Control 6 Mapping to the NIST Cybersecurity Framework
9 hours 54 minutes
Hey, everyone, welcome back to the course. So in the last video, we took a brief overview of control number six, which again is maintenance, monitoring and analysis of audit logs.
And this pretty well take a look at how CIA's control number six maps to the NIST cybersecurity framework.
So some control 6.1. This is where we want to make sure we utilize at least three synchronized times horses for our audit logs. Make sure we've got the accurate dating time on those.
This doesn't have a direct 1 to 1 match in the cybersecurity framework, but
it is covered a little bit. There
some control. Six point to this where we're talking about activating audit logging. So we want to make sure that were
documenting implementing our audit logs and also reviewing them according to our company policies. And this matches up to P. R P T Dash. Born in the next cybersecurity framework.
Some control 6.3 is where we're talking about enabling detail, logging. So it's not enough just to say yes, we had an I P address come through. What happened, like what happened before That will happen after that. Where did that packet go to what happened with that packet. So we want to make sure that we're enabling detailed logging. Now,
there's a flip side of that because if you have too much detail loving,
you're gonna be in non native with logs. So this is where we talk about things like automation, etcetera,
some control 6.4, ensuring adequate storage for luck. So making sure that we've got enough capacity to actually store all these logs were taking in. And if you're a larger enterprise out there, you've got a lot of logs coming in and you're gonna be looking at terabytes and terabytes of storage.
Some control 6.5 when we're talking about centralizing our log management, right? So we want to make sure that we can look basically in one dashboard or just a limited number of dashboards and see all the information on our logs, right? So it's not enough to look at a whole bunch of stuff. But there's a lot of tools out there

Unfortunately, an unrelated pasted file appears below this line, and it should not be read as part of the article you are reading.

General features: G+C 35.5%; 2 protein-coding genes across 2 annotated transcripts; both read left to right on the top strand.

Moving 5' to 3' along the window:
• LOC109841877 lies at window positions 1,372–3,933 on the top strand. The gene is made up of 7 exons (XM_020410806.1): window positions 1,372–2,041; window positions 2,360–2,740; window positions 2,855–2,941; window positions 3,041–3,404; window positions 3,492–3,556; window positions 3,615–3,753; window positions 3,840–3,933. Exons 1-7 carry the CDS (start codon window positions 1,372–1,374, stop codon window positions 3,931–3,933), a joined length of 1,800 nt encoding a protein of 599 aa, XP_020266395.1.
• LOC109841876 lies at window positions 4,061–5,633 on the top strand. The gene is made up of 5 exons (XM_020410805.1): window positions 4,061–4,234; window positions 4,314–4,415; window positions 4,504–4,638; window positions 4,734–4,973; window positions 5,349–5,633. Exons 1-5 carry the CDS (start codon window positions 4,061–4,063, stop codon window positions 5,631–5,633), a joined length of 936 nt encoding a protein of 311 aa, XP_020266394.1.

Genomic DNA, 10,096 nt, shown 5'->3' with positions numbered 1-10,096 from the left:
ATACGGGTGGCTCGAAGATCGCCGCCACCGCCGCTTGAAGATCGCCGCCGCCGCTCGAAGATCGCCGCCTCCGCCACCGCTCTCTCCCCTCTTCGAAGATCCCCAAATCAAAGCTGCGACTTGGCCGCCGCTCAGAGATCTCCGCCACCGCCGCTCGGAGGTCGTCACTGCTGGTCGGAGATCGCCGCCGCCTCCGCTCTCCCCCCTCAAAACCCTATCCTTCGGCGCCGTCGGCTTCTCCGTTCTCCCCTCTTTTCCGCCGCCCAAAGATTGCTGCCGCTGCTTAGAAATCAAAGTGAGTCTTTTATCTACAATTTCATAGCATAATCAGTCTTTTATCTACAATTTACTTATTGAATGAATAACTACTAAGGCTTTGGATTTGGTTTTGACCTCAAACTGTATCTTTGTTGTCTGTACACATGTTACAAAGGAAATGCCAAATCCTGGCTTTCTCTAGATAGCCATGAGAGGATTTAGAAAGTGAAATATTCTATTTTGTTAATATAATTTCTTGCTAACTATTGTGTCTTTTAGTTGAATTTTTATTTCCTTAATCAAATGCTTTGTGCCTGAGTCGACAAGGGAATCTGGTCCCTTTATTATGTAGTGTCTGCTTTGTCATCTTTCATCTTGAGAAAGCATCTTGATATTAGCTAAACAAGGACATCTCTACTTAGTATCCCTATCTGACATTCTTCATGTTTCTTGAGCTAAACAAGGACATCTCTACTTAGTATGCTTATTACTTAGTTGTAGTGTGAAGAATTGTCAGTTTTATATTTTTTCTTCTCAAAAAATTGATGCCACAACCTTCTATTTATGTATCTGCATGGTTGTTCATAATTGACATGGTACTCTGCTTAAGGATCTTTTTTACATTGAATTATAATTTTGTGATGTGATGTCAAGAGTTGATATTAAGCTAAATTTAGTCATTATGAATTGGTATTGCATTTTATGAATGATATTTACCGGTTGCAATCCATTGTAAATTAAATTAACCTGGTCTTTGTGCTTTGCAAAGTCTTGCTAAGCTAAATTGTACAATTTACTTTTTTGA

like Splunk, for example, and some others that you can aggregate all those logs and really make sense of the data because that's all the matters at the end of the day's. Can we look at this data
and have it make sense to us to help us either improve our network optimizer network, Forget, protect or defend against attacks?
Whatever we're trying to do, which is really all of those?
How can we do that more efficiently? In the best way to do that is some type of system that allows us to aggregate those logs and make sense of the data.
Some control 6.6 is where we talk about deploying Seymour log analytic tools. So again, I had mentioned Splunk before. That's one of the Sims out there you can use
and some control. 6.7. This is regularly review the log, so it doesn't mean you have to manually review the logs. But it is something where you want to put some automated tools in place to look at
what's wrong, right? Like what doesn't work, what doesn't what stands out on these logs and that's gonna help you a lot better. Is that 100%? No, because if you think about it, you've established a baseline. And if someone was already attacking you
while you establish that baseline, you may never know that they're still in your network, at least through just looking at the locks. Right? But But for the most part, reviewing the logs through some type of automation tool will be fine. Practice to do
some control. 6.8. This is where you want to regularly tune the SIM, right? So if we talk about something like Splunk for a sample, I may bring in some data some raw data make sense of it, and then realize that I need to customize some scripts to really maximize the ability for me to take all this raw data and presented in a way that
maybe gets me a bigger budget right from my sock team. Or that maybe saves us some money because we didn't get breeds for saves our organizations data, whatever it is. But we want toe continuously find tune that sim tool that we're using to make sure that we understand what actually is an incident
and how can we improve upon preventing against, like, that incident from occurring in the future? Right?
So in this video, we just took a look at control number six and how it maps up to the new cybersecurity framework again, just recapping control. Number six is maintenance, monitoring and analysis. A lot of logs.
In the next video, we're gonna take a look at Control number seven, which is regarding email and Web browser protections.